CEDAR RAPIDS — The Internal Revenue Service’s Criminal Investigation Division (IRS-CI) and the United States Attorney’s Office for the Northern District of Iowa reminded taxpayers today to file accurate tax returns and choose a tax preparer wisely. The nation’s tax season starts on Friday, February 12, 2021, when the agency begins accepting and processing 2020 tax year returns.
U.S. persons are subject to tax on worldwide income from all sources. Most taxpayers meet this obligation by reporting all taxable income and paying taxes according to the law. However, those who willfully hide income should know that the IRS works across its divisions to ensure the highest possible tax compliance. Taxpayers found to be committing fraud may be subject to penalties including payment of taxes owed plus interest, fines and jail time.
“As we approach the beginning of the tax return filing season, it is important for taxpayers to be careful in selecting the tax professional who will prepare their return. The IRS does not want individuals to become victims of an unscrupulous return preparer,” said Acting Special Agent in Charge David Talcott at the Internal Revenue Service – Criminal
Investigation. “Each year, IRS-CI special agents and the U.S. Attorney’s Office investigate and prosecute return preparer fraud, which includes adding false deductions and credits in order to inflate refunds. This criminal activity affects taxpayers, but has serious consequences for the unscrupulous preparer.”
“There are tax return preparers who will seek to shamelessly prey upon vulnerable victims and American taxpayers,” said United States Attorney Peter E. Deegan, Jr. “My office will work with IRS criminal investigators to prosecute those return preparers who try to take advantage of taxpayers, but I urge all taxpayers to remain vigilant to prevent themselves and those close to them from becoming victims.”
Tax return preparers are vital to the U.S. tax system. As of tax year 2018, 55 percent of taxpayers used a paid preparer. Although most preparers provide honest and professional services, there is a small number of dishonest preparers who set up shop during filing season to steal money, personal and financial information from clients. Taxpayers can avoid falling victim to unscrupulous preparers by following important steps.
Tips when choosing a tax preparer:
For more tips on choosing a tax professional or to file a complaint against one, visit IRS.gov. Taxpayers who suspect tax violations by a person or business, may report it to the IRS using Form 3949A, Information Referral.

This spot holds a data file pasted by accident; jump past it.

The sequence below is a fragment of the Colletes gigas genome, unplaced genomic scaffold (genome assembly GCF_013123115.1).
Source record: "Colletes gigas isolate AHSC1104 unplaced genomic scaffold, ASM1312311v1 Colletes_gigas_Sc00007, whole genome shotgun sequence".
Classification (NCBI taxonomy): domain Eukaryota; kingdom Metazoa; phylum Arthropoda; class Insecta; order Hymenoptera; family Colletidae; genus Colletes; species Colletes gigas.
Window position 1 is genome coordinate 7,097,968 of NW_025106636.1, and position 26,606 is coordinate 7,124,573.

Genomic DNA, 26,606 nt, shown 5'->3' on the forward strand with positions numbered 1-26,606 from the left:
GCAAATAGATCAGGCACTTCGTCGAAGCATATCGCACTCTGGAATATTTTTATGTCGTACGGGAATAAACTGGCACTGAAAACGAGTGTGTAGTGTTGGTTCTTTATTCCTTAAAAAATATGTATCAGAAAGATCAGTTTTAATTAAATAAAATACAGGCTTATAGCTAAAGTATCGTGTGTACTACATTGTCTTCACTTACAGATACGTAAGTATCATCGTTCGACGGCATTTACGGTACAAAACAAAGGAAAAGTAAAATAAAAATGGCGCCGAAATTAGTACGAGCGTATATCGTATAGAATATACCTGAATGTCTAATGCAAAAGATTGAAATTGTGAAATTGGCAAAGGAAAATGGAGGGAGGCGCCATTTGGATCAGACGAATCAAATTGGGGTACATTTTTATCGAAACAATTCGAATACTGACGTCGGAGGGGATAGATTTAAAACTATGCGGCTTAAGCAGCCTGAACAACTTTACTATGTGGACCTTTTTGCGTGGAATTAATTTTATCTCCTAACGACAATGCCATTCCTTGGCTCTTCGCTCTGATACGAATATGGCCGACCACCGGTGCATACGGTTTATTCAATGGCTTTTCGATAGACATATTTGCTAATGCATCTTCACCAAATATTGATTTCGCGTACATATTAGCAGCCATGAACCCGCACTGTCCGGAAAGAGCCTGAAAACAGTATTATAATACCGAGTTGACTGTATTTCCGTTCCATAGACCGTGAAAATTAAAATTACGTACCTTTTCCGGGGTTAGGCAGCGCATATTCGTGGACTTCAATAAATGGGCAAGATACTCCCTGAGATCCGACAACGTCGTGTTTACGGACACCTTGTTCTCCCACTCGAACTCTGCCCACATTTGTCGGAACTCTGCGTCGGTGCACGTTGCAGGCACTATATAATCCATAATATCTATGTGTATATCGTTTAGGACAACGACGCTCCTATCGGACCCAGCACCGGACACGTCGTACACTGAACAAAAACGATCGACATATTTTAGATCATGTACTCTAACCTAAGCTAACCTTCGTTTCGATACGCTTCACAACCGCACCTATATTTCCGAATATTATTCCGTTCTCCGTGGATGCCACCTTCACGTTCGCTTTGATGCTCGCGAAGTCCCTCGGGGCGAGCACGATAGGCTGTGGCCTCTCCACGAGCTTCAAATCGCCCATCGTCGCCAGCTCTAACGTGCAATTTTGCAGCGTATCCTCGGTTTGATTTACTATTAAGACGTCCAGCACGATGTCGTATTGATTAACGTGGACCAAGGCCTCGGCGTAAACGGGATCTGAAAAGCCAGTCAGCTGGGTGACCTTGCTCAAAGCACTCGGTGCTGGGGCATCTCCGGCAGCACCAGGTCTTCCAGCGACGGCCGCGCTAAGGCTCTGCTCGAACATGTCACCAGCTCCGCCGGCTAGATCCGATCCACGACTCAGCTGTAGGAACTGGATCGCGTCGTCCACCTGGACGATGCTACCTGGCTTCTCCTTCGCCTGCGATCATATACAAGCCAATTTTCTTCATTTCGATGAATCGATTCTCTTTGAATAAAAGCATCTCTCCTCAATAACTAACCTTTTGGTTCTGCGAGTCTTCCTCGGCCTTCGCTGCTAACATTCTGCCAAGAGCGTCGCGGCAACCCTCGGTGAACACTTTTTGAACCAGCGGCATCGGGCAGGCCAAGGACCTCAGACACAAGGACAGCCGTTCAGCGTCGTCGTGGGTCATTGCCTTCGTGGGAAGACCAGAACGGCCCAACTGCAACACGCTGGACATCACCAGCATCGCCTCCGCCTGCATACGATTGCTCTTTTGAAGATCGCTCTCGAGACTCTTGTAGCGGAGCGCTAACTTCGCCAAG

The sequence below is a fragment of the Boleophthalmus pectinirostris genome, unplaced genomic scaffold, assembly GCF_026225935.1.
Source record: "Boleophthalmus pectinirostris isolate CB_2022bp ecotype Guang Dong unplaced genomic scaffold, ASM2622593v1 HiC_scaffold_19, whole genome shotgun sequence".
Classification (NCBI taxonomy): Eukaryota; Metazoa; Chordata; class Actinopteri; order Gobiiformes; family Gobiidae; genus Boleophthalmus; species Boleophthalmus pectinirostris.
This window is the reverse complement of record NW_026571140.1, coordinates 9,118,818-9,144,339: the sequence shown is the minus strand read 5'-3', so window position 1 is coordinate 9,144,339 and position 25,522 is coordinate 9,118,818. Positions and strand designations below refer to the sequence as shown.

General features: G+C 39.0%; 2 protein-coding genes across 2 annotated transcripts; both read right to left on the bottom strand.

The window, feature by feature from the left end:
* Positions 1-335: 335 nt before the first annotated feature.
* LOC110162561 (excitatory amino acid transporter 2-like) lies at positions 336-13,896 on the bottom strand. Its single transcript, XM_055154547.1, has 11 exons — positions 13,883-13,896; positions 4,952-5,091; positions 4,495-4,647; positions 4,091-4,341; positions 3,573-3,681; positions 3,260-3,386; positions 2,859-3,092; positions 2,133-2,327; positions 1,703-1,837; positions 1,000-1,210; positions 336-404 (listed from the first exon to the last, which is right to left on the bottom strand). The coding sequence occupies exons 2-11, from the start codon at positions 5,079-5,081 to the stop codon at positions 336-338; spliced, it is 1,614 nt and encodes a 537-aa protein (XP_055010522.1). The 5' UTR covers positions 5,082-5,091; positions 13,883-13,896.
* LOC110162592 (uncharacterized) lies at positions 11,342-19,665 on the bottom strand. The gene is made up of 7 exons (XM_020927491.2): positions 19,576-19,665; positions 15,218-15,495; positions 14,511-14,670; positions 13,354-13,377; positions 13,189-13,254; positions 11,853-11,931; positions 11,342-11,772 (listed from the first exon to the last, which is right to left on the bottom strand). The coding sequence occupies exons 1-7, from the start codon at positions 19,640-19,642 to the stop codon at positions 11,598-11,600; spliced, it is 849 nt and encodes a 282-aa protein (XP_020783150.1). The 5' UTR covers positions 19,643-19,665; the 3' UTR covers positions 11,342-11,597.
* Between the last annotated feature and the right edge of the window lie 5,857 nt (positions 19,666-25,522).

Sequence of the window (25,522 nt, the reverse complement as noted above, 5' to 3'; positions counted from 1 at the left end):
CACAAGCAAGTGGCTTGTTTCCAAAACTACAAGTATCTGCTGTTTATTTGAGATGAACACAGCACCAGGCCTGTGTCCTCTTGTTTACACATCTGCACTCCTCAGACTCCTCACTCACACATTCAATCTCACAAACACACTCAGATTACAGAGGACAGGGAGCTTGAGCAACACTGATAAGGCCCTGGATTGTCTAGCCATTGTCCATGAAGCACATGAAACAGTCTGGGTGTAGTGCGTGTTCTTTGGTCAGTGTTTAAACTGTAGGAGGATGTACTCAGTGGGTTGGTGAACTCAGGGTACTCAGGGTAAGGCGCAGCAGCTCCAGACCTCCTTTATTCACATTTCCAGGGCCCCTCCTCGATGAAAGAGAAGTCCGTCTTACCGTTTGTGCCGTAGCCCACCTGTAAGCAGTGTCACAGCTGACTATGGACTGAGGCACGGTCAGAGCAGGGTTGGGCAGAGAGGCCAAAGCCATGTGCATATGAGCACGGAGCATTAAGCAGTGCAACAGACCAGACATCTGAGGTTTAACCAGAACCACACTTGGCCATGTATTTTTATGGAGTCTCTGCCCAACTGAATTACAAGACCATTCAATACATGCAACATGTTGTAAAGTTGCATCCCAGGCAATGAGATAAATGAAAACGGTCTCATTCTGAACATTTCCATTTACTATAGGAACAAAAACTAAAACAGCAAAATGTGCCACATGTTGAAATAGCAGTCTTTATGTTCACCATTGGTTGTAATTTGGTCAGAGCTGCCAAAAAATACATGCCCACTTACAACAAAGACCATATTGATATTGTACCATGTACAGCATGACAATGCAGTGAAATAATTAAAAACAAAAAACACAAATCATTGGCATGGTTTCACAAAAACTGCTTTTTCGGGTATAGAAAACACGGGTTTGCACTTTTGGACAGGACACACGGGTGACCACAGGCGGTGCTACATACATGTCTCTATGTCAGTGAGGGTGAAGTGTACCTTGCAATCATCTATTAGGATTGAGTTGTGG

The IRS Criminal Investigation St. Louis Field Office in the Southern District of Iowa is committed to protecting Iowa taxpayers from others cheating the U.S. tax system. Here are some examples of some of the most egregious criminals that have been recently investigated and brought to justice:
In August 2020, David R. Miller, a Gilmore City, Iowa man, was sentenced to more than 1 year in federal prison, and ordered to pay restitution to the victims, which included the taxpayers and the IRS. As the owner of a tax return preparation business, he pled guilty to three counts of aiding and assisting in the preparation and presentation of false and fraudulent income tax returns and three counts of receiving stolen government money or property. Miller prepared fraudulent income tax returns that involved preparing and presenting false Forms Schedule C, earned income tax credit and additional child tax credit to the IRS. In addition, he stole money from his clients by depriving them of part of their tax refunds. Lastly, Miller failed to report the stolen funds as income, which resulted in an additional tax obligation for himself.
In July 2019, Serge B. Cibuyi was sentenced to more than 1 year in federal prison for filing fraudulent tax returns for his customers. Cibuyi, a self-employed tax preparer, pled guilty to one count of preparing and filing a false and fraudulent tax return. He prepared false income tax returns claiming false deductions and credits or inflated legitimate deductions and credits for his clients. Also, Cibuyi paid individuals to allow him to use their dependents on other taxpayers’ returns to boost refunds.